Communicative Coworkership

Part II: Organizational Tensions

There is currently not much written about the communicative coworker, and therefore we do not grasp the consequences of these mounting expectations on the employee to be communicative in everyday organizational life; not only actively engaged in his or her work assignments, but also expected to participate in overall organizational dialogue. The lack of research means that we do not grasp how the coworker perceives, experiences and enacts these expectations. The concept of a communicative coworker is not unproblematic since it places high demands on employees in addition to skills in their professional roles, where they are also expected to be skilled communicators both in relation to colleagues and managers, and also to external stakeholders such as customers, suppliers and media.

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Simonsson (n.d.) describes how managers often get training, support and coaching in creating their identity as a leader, something coworkers on the other hand seldom receive in creating their identities as communicative coworkers. Ciulla (2004, p. 5) argues how employees in today’s organizations perhaps get more responsibility however not the tools required, such as time or knowledge, which she calls ”bogus empowerment”. The importance of employee participation is thus constantly put in the background when instrumental values ​​such as time and money, based on short-term goals, in the end is what is valued most for the organization (Cheney, Christensen, Zorn & Ganesh, 2010; Simonsson, 2002).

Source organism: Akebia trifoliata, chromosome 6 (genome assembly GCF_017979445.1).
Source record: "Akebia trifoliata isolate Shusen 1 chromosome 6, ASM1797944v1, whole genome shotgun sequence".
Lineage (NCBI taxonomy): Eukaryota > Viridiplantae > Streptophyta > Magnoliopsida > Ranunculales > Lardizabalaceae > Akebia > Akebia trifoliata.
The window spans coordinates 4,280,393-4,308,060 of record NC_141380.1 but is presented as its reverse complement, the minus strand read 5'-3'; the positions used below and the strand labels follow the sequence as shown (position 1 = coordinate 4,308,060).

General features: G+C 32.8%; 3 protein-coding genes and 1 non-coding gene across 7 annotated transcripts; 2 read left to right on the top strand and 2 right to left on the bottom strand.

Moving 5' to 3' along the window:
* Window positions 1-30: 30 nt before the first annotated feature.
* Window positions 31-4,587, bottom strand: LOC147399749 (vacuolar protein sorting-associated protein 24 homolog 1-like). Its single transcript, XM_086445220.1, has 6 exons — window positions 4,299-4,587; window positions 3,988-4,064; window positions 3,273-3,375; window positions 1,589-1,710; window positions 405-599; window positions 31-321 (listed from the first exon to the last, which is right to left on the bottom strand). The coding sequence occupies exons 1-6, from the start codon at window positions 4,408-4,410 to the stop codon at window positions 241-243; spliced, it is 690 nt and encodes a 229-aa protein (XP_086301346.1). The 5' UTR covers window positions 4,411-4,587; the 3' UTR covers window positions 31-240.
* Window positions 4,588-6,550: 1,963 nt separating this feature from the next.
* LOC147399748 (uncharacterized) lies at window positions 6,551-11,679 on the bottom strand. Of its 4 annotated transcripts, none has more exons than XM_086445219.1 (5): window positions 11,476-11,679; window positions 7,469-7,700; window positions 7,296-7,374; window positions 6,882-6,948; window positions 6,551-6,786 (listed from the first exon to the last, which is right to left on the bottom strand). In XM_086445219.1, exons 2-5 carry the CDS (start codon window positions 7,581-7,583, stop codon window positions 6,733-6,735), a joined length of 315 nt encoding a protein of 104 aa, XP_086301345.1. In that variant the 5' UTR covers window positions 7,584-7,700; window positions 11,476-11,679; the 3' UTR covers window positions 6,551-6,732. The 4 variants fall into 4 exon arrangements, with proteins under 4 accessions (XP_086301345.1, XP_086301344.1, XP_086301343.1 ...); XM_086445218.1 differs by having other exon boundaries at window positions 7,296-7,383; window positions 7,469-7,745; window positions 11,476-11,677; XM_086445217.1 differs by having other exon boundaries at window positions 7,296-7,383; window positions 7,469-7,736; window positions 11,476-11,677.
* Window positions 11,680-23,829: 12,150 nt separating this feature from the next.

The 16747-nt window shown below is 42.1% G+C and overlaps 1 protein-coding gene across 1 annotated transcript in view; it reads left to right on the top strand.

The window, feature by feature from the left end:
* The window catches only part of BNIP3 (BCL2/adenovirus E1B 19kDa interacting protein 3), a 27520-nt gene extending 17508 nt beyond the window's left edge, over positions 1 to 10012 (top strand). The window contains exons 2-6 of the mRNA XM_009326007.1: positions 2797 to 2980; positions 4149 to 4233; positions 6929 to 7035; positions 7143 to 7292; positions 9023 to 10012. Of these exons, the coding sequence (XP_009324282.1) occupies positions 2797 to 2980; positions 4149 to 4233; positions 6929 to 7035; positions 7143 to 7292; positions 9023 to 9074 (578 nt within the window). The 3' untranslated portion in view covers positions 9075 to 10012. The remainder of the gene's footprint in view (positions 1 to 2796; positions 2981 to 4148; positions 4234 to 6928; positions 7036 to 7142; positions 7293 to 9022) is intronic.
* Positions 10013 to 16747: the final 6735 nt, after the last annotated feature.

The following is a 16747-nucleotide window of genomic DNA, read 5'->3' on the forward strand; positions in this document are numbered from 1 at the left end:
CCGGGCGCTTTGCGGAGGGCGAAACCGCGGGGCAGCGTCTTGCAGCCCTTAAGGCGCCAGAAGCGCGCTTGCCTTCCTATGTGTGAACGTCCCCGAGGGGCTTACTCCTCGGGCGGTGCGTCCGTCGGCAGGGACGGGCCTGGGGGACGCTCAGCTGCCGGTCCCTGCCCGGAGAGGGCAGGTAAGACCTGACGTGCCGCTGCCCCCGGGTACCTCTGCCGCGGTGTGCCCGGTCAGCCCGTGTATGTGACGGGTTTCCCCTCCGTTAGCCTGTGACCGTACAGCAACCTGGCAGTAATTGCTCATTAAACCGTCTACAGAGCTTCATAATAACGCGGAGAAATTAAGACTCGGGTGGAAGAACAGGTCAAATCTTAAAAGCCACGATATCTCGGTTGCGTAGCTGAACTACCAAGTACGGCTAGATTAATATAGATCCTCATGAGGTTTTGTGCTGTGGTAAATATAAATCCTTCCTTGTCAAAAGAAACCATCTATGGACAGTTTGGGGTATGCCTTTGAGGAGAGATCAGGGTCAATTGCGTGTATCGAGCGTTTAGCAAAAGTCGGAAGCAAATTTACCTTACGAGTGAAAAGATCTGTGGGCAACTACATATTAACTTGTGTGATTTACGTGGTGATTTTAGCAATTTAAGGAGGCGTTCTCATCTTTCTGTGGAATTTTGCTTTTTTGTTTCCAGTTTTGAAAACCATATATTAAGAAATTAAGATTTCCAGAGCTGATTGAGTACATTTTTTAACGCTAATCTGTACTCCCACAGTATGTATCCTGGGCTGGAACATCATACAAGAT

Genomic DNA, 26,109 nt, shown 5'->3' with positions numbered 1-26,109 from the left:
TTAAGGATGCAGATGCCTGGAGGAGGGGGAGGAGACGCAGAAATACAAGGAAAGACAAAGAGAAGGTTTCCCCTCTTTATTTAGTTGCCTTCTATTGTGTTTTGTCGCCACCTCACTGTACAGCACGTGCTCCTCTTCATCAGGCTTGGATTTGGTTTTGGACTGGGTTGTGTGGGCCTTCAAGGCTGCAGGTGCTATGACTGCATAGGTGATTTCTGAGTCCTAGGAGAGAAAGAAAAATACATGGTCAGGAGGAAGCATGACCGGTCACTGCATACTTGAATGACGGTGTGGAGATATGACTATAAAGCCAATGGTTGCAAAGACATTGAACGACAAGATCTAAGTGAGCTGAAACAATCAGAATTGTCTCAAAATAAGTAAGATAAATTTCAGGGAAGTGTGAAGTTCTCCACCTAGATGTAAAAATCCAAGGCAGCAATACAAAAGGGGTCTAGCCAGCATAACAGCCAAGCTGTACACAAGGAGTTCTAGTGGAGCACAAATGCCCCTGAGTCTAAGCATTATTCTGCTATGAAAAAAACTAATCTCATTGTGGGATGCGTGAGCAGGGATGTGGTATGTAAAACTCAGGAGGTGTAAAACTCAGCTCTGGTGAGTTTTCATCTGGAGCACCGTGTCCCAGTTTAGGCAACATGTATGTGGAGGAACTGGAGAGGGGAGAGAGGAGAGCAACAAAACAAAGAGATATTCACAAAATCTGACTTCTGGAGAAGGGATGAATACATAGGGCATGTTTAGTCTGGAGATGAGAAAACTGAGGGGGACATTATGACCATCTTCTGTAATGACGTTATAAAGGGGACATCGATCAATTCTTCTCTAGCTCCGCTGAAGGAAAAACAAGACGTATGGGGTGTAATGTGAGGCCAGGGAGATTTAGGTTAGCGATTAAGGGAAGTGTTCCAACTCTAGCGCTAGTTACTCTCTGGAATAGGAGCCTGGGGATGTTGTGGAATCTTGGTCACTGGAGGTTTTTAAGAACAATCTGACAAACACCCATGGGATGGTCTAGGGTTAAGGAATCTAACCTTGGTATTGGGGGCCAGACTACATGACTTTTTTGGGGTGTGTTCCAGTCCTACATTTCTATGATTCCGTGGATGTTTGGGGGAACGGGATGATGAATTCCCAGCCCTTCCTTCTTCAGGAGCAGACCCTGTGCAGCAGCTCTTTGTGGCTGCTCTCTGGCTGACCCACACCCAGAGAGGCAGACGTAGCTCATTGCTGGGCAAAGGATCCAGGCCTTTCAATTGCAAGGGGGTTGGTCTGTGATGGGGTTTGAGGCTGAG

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This form of organizational tension between the expectations put on the coworker and the perceived work situation, looking at the employee’s perspective of the tensions, is understudied in organizational communication research (Trethway & Ashcraft, 2004) and the understanding of the coworker’s perspective is generally underrepresented in a management and leadership oriented research field (Heide & Simonsson, 2011; Tengblad, 2007). Despite a trend towards the post-bureaucratic organization, where hierarchy is flattened and the coworker is considered to have a more active role in relation to managers and directors as well as ambassador of the organization externally (Tengblad, 2007), there is always an unequal balance of power between employee and manager. Leadership in itself is about influence, which inherently entails an asymmetric power relationship (Axäll, 2004).

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